There are four common types of contact seals:
The seal type selected for a particular application typically depends on its primary purpose (retain lubricant or exclude contaminants), type of lubricant (oil, grease or other) and operating conditions (speed, temperature, level of contamination).
Radial shaft sealsRadial shaft seals (fig. 1 and fig. 2) are contact seals that are used mainly in oil lubricated applications. These ready-to-mount components typically consist of a metal reinforcement or casing, a synthetic rubber body, a seal lip and a garter spring. The seal lip is pressed against the shaft by the garter spring. Depending on the seal material and medium to be retained and/or excluded, radial shaft seals can be used at temperatures between –60 and +190 °C (–75 to 375 °F).
The seal counterface, that part of the shaft where the seal lip makes contact, is of vital importance to sealing effectiveness. The surface hardness of the counterface should be at least 55 HRC at a depth of at least 0,3 mm. The surface roughness should be in accordance with ISO 4288:1996 and within the guidelines of Ra = 0,2 to 0,8 μm. In applications where speeds are slow, lubrication is good, and contamination levels are minimal, a lower hardness can be acceptable. To avoid the pumping effect induced by helical grinding marks, SKF recommends plunge grinding the counterface.
If the primary purpose of the radial shaft seal is lubricant retention, the seal should be mounted with the lip facing inward (fig. 1). If the primary purpose is to exclude contaminants, the lip should face outward, away from the bearing (fig. 2).
V-ring sealsV-ring seals (fig. 3) can be used with either oil or grease lubrication. The elastic rubber body of the seal grips the shaft and rotates with it, while the seal lip exerts a light axial pressure on a stationary component, such as a housing. Depending on the material, V-rings can be used at operating temperatures between –40 and +150 °C (–40 to 300 °F). They are simple to install and permit relatively large angular misalignments of the shaft at slow speeds.
A surface roughness of Ra = 2 to 3 μm is sufficient for the counterface. At circumferential speeds above 8 m/s, the body of the seal must be located axially on the shaft. At speeds above 12 m/s, the body must be prevented from lifting from the shaft. A sheet metal support ring can be used to do this. When circumferential speeds exceed 15 m/s, the seal lip lifts away from the counterface and the V-ring becomes a gap-type seal.
The good sealing ability of a V-ring seal can be attributed to the body of the seal, which acts as a flinger, repelling dirt and fluids. As a result, these seals are generally arranged outside the housing in grease lubricated applications and inside the housing, with the lip pointing away from the bearing, in oil lubricated applications. Used as a secondary seal, V-rings protect the primary seal from excessive contaminants and moisture.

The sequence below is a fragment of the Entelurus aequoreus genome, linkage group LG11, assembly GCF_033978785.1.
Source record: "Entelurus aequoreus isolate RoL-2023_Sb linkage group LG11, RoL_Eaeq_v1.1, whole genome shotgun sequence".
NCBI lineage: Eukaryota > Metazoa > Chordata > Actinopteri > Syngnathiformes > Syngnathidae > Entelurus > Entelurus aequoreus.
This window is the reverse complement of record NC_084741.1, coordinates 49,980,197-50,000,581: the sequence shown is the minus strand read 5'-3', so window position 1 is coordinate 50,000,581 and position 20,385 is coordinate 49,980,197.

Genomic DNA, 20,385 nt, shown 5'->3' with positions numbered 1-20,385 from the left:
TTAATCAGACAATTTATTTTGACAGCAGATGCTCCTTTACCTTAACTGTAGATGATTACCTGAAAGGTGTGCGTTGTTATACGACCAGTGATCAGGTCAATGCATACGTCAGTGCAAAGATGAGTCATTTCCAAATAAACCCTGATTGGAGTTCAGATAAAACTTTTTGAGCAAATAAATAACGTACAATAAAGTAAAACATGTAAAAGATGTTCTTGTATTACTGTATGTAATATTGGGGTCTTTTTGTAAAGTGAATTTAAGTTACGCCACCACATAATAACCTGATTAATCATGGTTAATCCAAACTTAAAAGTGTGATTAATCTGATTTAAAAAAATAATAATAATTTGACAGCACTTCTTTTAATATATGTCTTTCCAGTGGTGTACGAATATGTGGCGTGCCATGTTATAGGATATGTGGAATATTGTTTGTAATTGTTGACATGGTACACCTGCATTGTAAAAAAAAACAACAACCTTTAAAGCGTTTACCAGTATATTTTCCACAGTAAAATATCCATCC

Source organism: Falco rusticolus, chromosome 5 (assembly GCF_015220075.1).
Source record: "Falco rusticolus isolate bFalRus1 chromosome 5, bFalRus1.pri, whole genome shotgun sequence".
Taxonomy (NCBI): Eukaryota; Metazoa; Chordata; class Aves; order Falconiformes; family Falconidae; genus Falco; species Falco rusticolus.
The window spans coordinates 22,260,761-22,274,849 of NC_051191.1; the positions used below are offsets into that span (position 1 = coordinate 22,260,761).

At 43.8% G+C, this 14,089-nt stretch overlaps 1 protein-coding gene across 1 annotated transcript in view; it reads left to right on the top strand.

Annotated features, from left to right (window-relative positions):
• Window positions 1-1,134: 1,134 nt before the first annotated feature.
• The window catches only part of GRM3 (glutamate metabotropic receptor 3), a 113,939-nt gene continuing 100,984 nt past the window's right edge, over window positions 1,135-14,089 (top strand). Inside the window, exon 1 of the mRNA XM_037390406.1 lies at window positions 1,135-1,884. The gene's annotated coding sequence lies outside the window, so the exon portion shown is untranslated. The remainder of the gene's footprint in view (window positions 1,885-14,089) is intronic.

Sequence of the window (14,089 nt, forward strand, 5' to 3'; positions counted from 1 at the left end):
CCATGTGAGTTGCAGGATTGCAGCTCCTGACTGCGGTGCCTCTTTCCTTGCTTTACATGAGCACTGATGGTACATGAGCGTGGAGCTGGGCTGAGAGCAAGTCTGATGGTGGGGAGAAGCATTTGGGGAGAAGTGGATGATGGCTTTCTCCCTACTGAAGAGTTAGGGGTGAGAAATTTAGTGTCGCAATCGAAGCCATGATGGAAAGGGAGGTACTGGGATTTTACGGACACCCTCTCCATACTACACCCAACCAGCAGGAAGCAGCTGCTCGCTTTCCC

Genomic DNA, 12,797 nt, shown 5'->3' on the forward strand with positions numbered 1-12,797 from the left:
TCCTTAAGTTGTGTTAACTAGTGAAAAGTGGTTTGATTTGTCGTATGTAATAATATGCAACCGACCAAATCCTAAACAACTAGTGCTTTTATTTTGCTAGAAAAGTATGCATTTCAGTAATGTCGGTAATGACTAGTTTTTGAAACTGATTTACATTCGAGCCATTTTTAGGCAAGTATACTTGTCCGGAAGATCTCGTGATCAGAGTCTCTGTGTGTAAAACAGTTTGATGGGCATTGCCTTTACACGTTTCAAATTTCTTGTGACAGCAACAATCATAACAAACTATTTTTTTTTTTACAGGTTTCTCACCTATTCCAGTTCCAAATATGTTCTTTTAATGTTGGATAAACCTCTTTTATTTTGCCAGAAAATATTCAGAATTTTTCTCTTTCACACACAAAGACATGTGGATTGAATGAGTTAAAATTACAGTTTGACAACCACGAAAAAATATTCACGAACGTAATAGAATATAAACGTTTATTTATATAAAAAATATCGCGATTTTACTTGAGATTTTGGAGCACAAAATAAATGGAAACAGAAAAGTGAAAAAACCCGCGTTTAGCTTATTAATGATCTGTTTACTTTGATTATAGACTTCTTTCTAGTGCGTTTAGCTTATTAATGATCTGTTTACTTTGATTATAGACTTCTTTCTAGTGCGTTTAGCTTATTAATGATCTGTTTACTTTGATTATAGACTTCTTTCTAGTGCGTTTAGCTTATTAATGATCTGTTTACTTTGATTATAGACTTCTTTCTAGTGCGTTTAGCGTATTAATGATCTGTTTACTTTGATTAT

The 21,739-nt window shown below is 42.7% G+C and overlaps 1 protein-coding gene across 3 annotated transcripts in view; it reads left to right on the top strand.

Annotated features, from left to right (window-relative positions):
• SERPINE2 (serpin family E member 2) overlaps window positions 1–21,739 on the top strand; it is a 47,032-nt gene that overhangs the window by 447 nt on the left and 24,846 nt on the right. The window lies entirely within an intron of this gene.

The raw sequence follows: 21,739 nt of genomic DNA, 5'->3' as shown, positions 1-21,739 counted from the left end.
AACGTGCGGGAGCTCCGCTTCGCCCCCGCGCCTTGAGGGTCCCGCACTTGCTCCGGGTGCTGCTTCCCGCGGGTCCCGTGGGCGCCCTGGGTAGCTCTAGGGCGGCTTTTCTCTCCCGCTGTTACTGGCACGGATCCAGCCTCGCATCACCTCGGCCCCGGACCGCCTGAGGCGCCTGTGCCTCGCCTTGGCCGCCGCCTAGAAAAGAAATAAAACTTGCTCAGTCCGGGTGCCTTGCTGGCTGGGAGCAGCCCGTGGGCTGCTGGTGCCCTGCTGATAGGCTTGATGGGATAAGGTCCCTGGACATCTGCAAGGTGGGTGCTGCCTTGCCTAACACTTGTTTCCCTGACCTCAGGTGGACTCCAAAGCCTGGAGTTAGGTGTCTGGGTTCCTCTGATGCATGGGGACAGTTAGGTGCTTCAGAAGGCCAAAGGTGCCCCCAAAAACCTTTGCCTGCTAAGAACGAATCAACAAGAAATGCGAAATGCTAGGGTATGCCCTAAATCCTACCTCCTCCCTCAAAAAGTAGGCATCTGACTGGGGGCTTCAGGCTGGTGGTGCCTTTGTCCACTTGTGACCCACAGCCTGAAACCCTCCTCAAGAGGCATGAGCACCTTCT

Axial clamp sealsAxial clamp seals (fig. 4) are used as secondary seals for large diameter shafts in applications where protection is required for the primary seal. They are clamped in position on a non-rotating component and seal axially against a rotating counterface. For this type of seal, it is sufficient if the counterface is fine turned and has a surface roughness Ra = 2,5 μm.
Mechanical sealsMechanical seals (fig. 5) are used to seal grease or oil lubricated applications where speeds are relatively slow and operating conditions difficult and arduous. They consist of two sliding steel rings with finely finished sealing surfaces and two plastic cup springs (Belleville washers), which position the sliding rings in the housing bore and provide the necessary preload force to the sealing surfaces. There are no special demands on the mating surfaces in the housing bore.
Other sealsFelt seals (fig. 6) are generally used with grease lubrication. They are simple, costeffective and can be used at circumferential speeds of up to 4 m/s and at operating temperatures up to 100 °C (205 °F). The counterface should be ground to a surface roughness Ra ≤ 3,2 μm. The effectiveness of a felt seal can be improved substantially by mounting a simple labyrinth seal as a secondary seal. Before being inserted in the housing groove, felt seals should be soaked in oil at about 80 °C (175 °F) prior to mounting.
Metal seals (fig. 7) are simple, cost-effective and space-saving seals for grease lubricated bearings, particularly deep groove ball bearings. The seals are clamped against either the inner or outer ring and exert a resilient axial pressure against the other ring. After a certain running-in period, these seals become non-contact seals by forming a very narrow gap with the rotating ring.
For additional information about seals supplied by SKF, refer to Power transmission seals.